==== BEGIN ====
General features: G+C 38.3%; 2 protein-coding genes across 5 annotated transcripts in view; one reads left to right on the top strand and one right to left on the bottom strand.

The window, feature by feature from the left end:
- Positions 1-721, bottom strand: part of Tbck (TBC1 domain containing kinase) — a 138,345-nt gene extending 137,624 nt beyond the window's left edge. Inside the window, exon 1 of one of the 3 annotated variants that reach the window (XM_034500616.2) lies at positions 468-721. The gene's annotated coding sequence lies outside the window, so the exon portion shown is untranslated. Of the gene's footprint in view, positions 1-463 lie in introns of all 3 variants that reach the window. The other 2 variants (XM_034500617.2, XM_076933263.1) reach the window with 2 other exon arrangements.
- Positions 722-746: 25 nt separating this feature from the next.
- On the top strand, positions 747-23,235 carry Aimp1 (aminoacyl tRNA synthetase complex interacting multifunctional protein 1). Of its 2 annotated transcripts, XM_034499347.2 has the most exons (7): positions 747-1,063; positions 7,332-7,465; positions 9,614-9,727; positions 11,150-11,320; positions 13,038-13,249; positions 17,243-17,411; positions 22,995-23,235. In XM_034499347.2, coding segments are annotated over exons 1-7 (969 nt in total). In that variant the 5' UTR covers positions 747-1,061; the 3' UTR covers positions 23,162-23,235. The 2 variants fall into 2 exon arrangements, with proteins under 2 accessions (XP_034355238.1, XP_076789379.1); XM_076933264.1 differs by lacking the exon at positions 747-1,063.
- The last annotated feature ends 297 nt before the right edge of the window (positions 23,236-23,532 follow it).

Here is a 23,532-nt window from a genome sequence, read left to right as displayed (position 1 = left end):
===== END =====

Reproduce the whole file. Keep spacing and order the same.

General features: G+C 38.3%; 2 protein-coding genes across 5 annotated transcripts in view; one reads left to right on the top strand and one right to left on the bottom strand.

The window, feature by feature from the left end:
- Positions 1-721, bottom strand: part of Tbck (TBC1 domain containing kinase) — a 138,345-nt gene extending 137,624 nt beyond the window's left edge. Inside the window, exon 1 of one of the 3 annotated variants that reach the window (XM_034500616.2) lies at positions 468-721. The gene's annotated coding sequence lies outside the window, so the exon portion shown is untranslated. Of the gene's footprint in view, positions 1-463 lie in introns of all 3 variants that reach the window. The other 2 variants (XM_034500617.2, XM_076933263.1) reach the window with 2 other exon arrangements.
- Positions 722-746: 25 nt separating this feature from the next.
- On the top strand, positions 747-23,235 carry Aimp1 (aminoacyl tRNA synthetase complex interacting multifunctional protein 1). Of its 2 annotated transcripts, XM_034499347.2 has the most exons (7): positions 747-1,063; positions 7,332-7,465; positions 9,614-9,727; positions 11,150-11,320; positions 13,038-13,249; positions 17,243-17,411; positions 22,995-23,235. In XM_034499347.2, coding segments are annotated over exons 1-7 (969 nt in total). In that variant the 5' UTR covers positions 747-1,061; the 3' UTR covers positions 23,162-23,235. The 2 variants fall into 2 exon arrangements, with proteins under 2 accessions (XP_034355238.1, XP_076789379.1); XM_076933264.1 differs by lacking the exon at positions 747-1,063.
- The last annotated feature ends 297 nt before the right edge of the window (positions 23,236-23,532 follow it).

Here is a 23,532-nt window from a genome sequence, read left to right as displayed (position 1 = left end):